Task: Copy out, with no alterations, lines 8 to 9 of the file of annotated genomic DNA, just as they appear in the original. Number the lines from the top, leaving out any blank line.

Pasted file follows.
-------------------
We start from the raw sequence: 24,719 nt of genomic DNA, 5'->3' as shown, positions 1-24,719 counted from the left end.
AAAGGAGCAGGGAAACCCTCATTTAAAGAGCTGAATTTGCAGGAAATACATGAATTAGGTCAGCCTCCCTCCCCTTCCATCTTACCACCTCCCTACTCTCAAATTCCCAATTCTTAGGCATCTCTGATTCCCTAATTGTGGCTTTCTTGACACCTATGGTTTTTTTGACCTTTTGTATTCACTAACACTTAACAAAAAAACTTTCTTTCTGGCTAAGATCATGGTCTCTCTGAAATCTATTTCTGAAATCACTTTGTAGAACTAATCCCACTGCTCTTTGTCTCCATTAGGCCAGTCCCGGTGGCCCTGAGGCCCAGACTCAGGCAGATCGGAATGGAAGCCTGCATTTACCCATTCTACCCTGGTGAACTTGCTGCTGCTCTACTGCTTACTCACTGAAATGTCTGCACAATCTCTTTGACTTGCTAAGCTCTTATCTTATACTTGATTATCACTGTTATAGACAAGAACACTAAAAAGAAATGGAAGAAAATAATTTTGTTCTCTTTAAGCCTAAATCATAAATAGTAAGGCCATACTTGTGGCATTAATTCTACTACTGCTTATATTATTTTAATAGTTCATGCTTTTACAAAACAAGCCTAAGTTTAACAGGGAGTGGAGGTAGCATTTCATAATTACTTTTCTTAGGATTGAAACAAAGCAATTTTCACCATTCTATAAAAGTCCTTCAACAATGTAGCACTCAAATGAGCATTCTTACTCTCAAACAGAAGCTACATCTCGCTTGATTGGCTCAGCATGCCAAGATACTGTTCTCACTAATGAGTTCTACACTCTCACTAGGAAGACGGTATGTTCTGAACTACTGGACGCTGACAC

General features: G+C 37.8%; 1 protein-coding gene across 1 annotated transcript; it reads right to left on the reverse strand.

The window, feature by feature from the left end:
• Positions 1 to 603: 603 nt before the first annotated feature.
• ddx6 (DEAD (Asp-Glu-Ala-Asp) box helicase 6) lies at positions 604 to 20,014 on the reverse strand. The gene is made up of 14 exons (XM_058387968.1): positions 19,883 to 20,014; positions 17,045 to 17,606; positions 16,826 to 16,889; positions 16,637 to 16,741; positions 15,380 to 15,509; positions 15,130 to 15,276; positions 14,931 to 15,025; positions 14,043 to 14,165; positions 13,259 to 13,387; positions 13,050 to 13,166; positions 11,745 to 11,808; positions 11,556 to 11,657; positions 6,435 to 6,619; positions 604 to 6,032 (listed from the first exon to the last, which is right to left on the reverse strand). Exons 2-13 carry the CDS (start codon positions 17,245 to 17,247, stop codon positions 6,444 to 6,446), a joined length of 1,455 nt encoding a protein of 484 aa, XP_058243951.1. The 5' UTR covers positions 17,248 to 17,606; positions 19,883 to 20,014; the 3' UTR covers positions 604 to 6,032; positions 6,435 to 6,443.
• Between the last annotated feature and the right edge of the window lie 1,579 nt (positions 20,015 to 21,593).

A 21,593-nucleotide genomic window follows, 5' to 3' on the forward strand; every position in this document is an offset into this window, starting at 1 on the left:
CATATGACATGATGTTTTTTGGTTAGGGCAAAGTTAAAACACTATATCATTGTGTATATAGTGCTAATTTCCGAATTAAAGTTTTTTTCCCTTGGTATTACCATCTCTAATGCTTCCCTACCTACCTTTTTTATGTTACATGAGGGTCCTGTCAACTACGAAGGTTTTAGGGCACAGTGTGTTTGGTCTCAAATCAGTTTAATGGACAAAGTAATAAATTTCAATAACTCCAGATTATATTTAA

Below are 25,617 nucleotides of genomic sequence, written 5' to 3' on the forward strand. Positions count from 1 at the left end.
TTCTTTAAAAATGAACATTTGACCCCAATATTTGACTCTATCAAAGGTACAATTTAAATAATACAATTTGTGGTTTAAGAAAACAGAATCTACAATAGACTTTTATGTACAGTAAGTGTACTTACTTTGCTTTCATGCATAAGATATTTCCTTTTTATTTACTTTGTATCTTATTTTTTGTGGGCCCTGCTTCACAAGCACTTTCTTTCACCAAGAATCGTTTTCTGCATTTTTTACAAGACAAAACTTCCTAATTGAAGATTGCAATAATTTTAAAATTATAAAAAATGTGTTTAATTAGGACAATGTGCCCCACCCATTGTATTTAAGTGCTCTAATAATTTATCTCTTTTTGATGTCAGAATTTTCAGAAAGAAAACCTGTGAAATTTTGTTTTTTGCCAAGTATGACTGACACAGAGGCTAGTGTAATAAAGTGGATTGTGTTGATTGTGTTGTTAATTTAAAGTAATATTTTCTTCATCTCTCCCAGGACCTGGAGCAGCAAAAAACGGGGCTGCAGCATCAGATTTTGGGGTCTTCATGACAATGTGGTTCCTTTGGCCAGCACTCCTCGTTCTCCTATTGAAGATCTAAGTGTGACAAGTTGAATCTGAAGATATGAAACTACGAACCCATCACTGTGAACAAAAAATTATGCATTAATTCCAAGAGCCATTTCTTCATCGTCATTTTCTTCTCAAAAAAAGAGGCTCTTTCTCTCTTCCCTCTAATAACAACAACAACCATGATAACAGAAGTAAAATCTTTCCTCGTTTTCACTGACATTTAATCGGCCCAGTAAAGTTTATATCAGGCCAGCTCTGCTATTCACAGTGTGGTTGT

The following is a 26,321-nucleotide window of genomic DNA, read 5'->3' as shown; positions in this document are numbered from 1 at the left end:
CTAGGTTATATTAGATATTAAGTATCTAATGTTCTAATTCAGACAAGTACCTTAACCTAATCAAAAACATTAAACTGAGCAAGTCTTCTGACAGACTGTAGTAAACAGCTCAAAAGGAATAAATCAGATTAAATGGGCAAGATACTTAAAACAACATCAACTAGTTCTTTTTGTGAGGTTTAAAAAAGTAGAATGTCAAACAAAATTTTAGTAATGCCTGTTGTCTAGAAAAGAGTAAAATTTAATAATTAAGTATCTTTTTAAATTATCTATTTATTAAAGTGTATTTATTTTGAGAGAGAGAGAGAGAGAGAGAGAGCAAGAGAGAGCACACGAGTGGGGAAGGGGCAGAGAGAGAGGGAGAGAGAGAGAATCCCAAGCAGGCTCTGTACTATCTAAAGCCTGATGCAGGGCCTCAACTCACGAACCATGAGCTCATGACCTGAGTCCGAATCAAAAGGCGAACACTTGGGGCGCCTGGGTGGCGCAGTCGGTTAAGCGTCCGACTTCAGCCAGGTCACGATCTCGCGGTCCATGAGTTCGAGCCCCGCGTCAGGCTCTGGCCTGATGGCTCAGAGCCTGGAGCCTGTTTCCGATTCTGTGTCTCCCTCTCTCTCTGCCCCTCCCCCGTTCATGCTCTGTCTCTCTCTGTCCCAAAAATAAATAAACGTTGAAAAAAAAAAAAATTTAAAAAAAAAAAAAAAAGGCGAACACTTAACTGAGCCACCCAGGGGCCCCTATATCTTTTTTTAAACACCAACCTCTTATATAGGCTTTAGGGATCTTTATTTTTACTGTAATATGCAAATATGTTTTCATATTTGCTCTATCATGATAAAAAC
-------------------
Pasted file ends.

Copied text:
A 21,593-nucleotide genomic window follows, 5' to 3' on the forward strand; every position in this document is an offset into this window, starting at 1 on the left:
CATATGACATGATGTTTTTTGGTTAGGGCAAAGTTAAAACACTATATCATTGTGTATATAGTGCTAATTTCCGAATTAAAGTTTTTTTCCCTTGGTATTACCATCTCTAATGCTTCCCTACCTACCTTTTTTATGTTACATGAGGGTCCTGTCAACTACGAAGGTTTTAGGGCACAGTGTGTTTGGTCTCAAATCAGTTTAATGGACAAAGTAATAAATTTCAATAACTCCAGATTATATTTAA